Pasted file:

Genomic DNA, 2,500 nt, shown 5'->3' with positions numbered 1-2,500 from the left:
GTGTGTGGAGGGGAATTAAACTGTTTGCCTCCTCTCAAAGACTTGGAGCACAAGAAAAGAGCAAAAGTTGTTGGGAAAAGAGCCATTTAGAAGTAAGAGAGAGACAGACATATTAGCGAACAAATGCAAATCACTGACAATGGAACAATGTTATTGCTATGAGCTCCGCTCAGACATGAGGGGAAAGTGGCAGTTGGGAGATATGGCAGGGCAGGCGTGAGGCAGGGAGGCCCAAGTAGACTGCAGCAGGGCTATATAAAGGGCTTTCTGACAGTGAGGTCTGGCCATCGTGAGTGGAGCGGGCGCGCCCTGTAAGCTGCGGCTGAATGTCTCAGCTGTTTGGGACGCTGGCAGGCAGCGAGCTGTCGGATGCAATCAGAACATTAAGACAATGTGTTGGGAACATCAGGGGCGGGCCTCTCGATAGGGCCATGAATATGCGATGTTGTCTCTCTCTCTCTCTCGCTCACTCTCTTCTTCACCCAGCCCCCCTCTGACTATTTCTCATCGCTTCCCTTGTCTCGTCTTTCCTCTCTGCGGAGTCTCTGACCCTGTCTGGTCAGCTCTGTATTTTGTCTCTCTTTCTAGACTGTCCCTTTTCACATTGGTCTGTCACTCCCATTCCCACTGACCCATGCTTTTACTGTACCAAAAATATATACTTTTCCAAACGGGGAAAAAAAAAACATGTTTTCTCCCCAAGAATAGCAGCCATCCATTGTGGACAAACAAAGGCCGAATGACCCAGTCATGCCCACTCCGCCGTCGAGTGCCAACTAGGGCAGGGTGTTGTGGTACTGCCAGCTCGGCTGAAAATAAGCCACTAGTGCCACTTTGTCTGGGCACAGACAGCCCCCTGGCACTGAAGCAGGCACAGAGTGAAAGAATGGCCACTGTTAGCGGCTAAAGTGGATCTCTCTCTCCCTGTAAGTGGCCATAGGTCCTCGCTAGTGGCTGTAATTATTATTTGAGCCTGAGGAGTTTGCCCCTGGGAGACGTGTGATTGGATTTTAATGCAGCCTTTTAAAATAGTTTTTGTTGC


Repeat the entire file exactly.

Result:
Genomic DNA, 2,500 nt, shown 5'->3' with positions numbered 1-2,500 from the left:
GTGTGTGGAGGGGAATTAAACTGTTTGCCTCCTCTCAAAGACTTGGAGCACAAGAAAAGAGCAAAAGTTGTTGGGAAAAGAGCCATTTAGAAGTAAGAGAGAGACAGACATATTAGCGAACAAATGCAAATCACTGACAATGGAACAATGTTATTGCTATGAGCTCCGCTCAGACATGAGGGGAAAGTGGCAGTTGGGAGATATGGCAGGGCAGGCGTGAGGCAGGGAGGCCCAAGTAGACTGCAGCAGGGCTATATAAAGGGCTTTCTGACAGTGAGGTCTGGCCATCGTGAGTGGAGCGGGCGCGCCCTGTAAGCTGCGGCTGAATGTCTCAGCTGTTTGGGACGCTGGCAGGCAGCGAGCTGTCGGATGCAATCAGAACATTAAGACAATGTGTTGGGAACATCAGGGGCGGGCCTCTCGATAGGGCCATGAATATGCGATGTTGTCTCTCTCTCTCTCTCGCTCACTCTCTTCTTCACCCAGCCCCCCTCTGACTATTTCTCATCGCTTCCCTTGTCTCGTCTTTCCTCTCTGCGGAGTCTCTGACCCTGTCTGGTCAGCTCTGTATTTTGTCTCTCTTTCTAGACTGTCCCTTTTCACATTGGTCTGTCACTCCCATTCCCACTGACCCATGCTTTTACTGTACCAAAAATATATACTTTTCCAAACGGGGAAAAAAAAAACATGTTTTCTCCCCAAGAATAGCAGCCATCCATTGTGGACAAACAAAGGCCGAATGACCCAGTCATGCCCACTCCGCCGTCGAGTGCCAACTAGGGCAGGGTGTTGTGGTACTGCCAGCTCGGCTGAAAATAAGCCACTAGTGCCACTTTGTCTGGGCACAGACAGCCCCCTGGCACTGAAGCAGGCACAGAGTGAAAGAATGGCCACTGTTAGCGGCTAAAGTGGATCTCTCTCTCCCTGTAAGTGGCCATAGGTCCTCGCTAGTGGCTGTAATTATTATTTGAGCCTGAGGAGTTTGCCCCTGGGAGACGTGTGATTGGATTTTAATGCAGCCTTTTAAAATAGTTTTTGTTGC